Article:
As can be seen from FIGs. 7A-D, all tested antibodies showed inhibitory activity (i.e. agonist activity with respect to the acetylcholine receptor) activity at 40 μg/ml when compared to an irrelevant antibody control. Even at 5 ng/ml, antibodies 1918, 1921 and 1924 showed significant inhibition of TNFα and IL-8 release compared to the control.

Example 5 Antibodies Raised Against a Fragment of α7 Subunit of a Nicotinic Receptor Comprising SEO ID NO:2 Suppress TNF Release from LPS-Stimulated RAW Cells

Murine RAW 264.7 macrophage-like cells (American Type Tissue Culture Collection, Rockville, Md., USA) were grown under DMEM supplemented with 10% fetal bovine serum, penicillin and streptomycin. The cells were seeded in 24- well tissue culture plates in Opti-MEM 1 medium and used at 90% confluence. As indicated, cells were treated with LPS (5 ng/ml) for 2.5 hours. As indicated, the cells were pre-treated with 40 ug/ml of antibody 1918 (raised against the peptide of SEQ ID NO:2) for thirty minutes. Supernatants were collected and TNF concentration was measured by mouse ELISA kit (R&D Systems Inc., Minneapolis, MN).

The results are shown in FIG. 8, which clearly shows that antibody 1918 inhibited TNFα production in RAW cells.

Example 6 Antibodies Raised Against a Fragment of α7 Subunit of a Nicotinic Receptor Comprising SEO ID NO:2 Suppress TNFα and HMGB-I Release from LPS-Stimulated Macrophages in a Dose-Dependent Manner Macrophages were grown as described in Example 4 above.

In the experiments in which the inhibitory effect of antibody 1918 (raised against the peptide of SEQ ID NO:2) on TNFα release was determined, the antibody » CjI

- 28 -

was added at O5 2.5, 5, 10, 20, 40, 80, and 160 μg/ml. In the experiments in which the inhibitory effect of antibody 1918 on HMGB-I release was determined, the antibody was added at 0, 10, 50 and 100 ng/ml.

Thirty minutes after the addition of antibody 1918, the cultures were treated with LPS at a concentration of 5.0 ng/ml. Culture medium was collected after 18 hours. The culture medium was concentrated with a Centricon™ 10 filter. TNFα levels was analyzed using a human ELISA kit (R&D Systems Inc., Minneapolis, MN). HMGB-I level was analyzed by western blot using anti-HMGBl polyclonal antisera as described in U.S. Patent No. 6,303,321, the relevant teachings of which are incorporated herein by reference. The results of the TNFα inhibition are presented in FIG. 9A as percent stimulation of LPS treatment alone. The results of HMGB-I inhibition are presented in FIG. 9B as the progressive decrease in band intensity.

FIGs. 9A and 9B clearly shows that antibody 1918 inhibited release of TNFα and HMGB-I in a dose-dependent manner.

Example 7 Agonist Antibody Raised Against a Peptide of SEQ ID NO:2 Protects Mice Against Lethality Caused by CLP

Cecal Ligation and Puncture (CLP) was performed as described in Fink and Heard, J. of Surg. Res. 49: 186-196 (1990), Wichman et at. , Crit. Care Med.

25:2078-2086 (1998) and Remick et al, Shock 4:89-95 (1995). Briefly, Balb/c mice were anesthetized with 75 mg/kg Ketamine (Fort Dodge, Fort Dodge, Iowa) and 20 mg/kg of xylazine (Bohringer Ingelheim, St. Joseph, MO) intramuscularly. A midline incision was performed, and the cecum was isolated. A 6-0 prolene suture ligature was placed at a level 5.0 mm from the cecal tip away from the ileocecal valve.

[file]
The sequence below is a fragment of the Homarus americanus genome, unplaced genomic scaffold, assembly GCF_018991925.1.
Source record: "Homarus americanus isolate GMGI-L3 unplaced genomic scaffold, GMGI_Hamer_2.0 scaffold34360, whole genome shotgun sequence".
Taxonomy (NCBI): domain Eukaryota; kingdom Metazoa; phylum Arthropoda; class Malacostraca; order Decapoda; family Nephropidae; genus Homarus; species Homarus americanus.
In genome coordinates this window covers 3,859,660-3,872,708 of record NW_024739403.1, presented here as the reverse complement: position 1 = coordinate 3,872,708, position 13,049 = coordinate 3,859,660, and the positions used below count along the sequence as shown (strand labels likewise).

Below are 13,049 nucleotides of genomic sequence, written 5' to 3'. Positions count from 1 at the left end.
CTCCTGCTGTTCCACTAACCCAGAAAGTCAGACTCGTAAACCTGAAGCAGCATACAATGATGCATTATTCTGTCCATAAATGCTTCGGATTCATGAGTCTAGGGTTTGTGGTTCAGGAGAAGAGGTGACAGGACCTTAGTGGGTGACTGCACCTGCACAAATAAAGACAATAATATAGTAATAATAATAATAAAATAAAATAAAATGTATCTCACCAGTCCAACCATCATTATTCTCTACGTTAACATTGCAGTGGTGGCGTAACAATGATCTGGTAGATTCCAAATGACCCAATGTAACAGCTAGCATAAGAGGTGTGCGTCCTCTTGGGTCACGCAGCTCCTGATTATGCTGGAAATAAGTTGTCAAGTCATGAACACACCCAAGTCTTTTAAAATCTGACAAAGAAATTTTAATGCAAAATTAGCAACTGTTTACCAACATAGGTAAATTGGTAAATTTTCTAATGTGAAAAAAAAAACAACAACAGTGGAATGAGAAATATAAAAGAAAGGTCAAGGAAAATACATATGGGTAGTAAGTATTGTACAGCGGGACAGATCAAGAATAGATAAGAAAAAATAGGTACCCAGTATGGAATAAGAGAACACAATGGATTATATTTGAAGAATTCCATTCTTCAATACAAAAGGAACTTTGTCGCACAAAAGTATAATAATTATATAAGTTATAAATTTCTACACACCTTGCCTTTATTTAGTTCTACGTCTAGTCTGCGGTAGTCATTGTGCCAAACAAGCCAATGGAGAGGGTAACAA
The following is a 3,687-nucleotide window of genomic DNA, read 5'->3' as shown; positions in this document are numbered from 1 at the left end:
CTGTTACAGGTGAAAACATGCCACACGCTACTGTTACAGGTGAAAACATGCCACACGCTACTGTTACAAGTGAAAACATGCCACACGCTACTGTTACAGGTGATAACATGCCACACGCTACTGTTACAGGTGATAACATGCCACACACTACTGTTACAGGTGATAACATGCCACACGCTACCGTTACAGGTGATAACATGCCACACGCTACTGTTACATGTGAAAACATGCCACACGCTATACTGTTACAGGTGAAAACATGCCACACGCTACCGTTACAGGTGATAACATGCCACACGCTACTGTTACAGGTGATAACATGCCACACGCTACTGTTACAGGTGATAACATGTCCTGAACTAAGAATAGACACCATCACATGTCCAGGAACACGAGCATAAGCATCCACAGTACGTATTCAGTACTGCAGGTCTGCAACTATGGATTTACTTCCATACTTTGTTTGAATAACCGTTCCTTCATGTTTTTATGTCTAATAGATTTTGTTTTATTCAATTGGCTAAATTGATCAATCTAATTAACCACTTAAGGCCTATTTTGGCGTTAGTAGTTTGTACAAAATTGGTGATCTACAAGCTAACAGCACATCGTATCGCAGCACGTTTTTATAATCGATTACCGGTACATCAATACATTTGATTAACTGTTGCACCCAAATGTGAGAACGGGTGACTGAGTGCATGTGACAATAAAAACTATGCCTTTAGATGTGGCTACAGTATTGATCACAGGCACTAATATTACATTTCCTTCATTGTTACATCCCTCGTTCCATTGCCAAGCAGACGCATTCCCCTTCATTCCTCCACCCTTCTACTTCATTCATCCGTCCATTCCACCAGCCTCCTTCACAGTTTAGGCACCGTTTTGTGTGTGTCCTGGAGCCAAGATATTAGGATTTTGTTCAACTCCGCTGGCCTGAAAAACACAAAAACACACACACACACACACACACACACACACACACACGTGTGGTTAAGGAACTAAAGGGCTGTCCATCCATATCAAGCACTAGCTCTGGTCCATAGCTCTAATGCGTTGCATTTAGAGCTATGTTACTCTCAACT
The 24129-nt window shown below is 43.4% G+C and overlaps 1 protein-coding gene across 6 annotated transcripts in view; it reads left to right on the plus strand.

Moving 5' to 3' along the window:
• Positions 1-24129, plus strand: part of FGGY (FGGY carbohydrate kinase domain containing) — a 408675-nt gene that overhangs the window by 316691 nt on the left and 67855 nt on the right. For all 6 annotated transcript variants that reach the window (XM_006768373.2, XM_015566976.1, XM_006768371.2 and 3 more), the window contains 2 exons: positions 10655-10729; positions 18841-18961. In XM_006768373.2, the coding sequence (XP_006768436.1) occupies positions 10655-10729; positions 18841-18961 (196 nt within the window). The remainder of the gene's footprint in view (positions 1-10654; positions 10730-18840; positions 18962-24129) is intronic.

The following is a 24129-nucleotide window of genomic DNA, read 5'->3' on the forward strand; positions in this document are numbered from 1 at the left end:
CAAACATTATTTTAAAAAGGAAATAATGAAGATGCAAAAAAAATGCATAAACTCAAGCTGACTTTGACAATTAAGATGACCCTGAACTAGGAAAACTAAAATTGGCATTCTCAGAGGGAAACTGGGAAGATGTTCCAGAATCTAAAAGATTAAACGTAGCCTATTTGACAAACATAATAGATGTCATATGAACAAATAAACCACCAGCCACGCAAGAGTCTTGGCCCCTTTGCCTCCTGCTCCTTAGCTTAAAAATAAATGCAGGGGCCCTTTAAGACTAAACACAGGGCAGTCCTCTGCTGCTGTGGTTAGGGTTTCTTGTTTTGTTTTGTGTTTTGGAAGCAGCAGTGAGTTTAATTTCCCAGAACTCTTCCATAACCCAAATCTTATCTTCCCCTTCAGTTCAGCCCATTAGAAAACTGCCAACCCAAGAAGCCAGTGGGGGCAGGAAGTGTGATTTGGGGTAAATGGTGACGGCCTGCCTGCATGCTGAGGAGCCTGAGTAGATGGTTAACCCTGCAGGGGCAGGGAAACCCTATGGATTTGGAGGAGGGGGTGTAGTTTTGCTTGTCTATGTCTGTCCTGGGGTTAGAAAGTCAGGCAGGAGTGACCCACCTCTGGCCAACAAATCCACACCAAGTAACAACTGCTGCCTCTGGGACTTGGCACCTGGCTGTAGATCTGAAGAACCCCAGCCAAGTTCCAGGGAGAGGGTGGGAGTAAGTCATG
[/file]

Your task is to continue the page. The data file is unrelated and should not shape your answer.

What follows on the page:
The ligated cecal stump was then punctured once with a 22-gauge needle, without direct extrusion of stool. The cecum was then placed back into its normal intra-abdominal position. The abdomen was then closed with a running suture of 6- 0 prolene in two layers, peritoneum and fascia separately to prevent leakage of fluid. All animals were resuscitated with a normal saline solution administered sub- cutaneously at 20 ml/kg of body weight. Each mouse received a subcutaneous 9

- 29 -

injection of imipenem (0.5 mg/mouse) (Primaxin, Merck & Co., Inc., West Point, PA) 30 minutes after the surgery. Animals were then allowed to recuperate.

Mice were treated with either antibodyl918 (raised against a peptide of SEQ ID NO:2) at 180 mg/mouse twice daily or a control IgG antibody at 180 mg/mouse twice daily. The agonist and the control antibodies were administered intraperitoneally (i.p.) twice a day for the indicated number of days. Mortality was monitored daily for fourteen days after surgery. The results are presented in FIG. 10, which shows the percentage of surviving animals following treatment with either agonist 1918 antibody, or irrelevant control. As shown in FIG. 10, at 7 days post- CLP, about 10% of mice treated with IgG control antibody survived whereas about 50% of mice treated with antibody 1918 survived. These results demonstrate that agonist antibodies raised against a specific region of the α7 subunit significantly improved survival in the murine CLP model of sepsis.

Example 8 Antibody 1918 inhibits endotoxin-induced TNF release in RAW 264.7 cell

RAW cells were exposed to LPS in the presence IgG or Abl918 (20 mg/ml).

TNF in the cell was analyzed 1.5 hours later by immuno staining with anti-TNF antibodies. The results are presented in FIG. 1 IA. As can be seen from the diminished fluorescence (the lower right panel), treatment with Ab 1918 significantly reduces the level of TNF induced by LPS treatment.

FIG. 1 IB demonstrates dose-dependent inhibition of TNF release by

Abl918. Primary human macrophages were exposed to LPS in the presence IgG or

AbI 918 (1-180 mg/ml) and TNF in the media was analyzed 2 hour later by ELISA.

Example 9 Antibodyl918 inhibits LPS-induced HMGBl release from RAW 264.7 RAW cells were exposed to LPS in the presence or absence of Abl918 (5-

100 mg/ml). Secreted HMGBl was determined from media 24 hours later by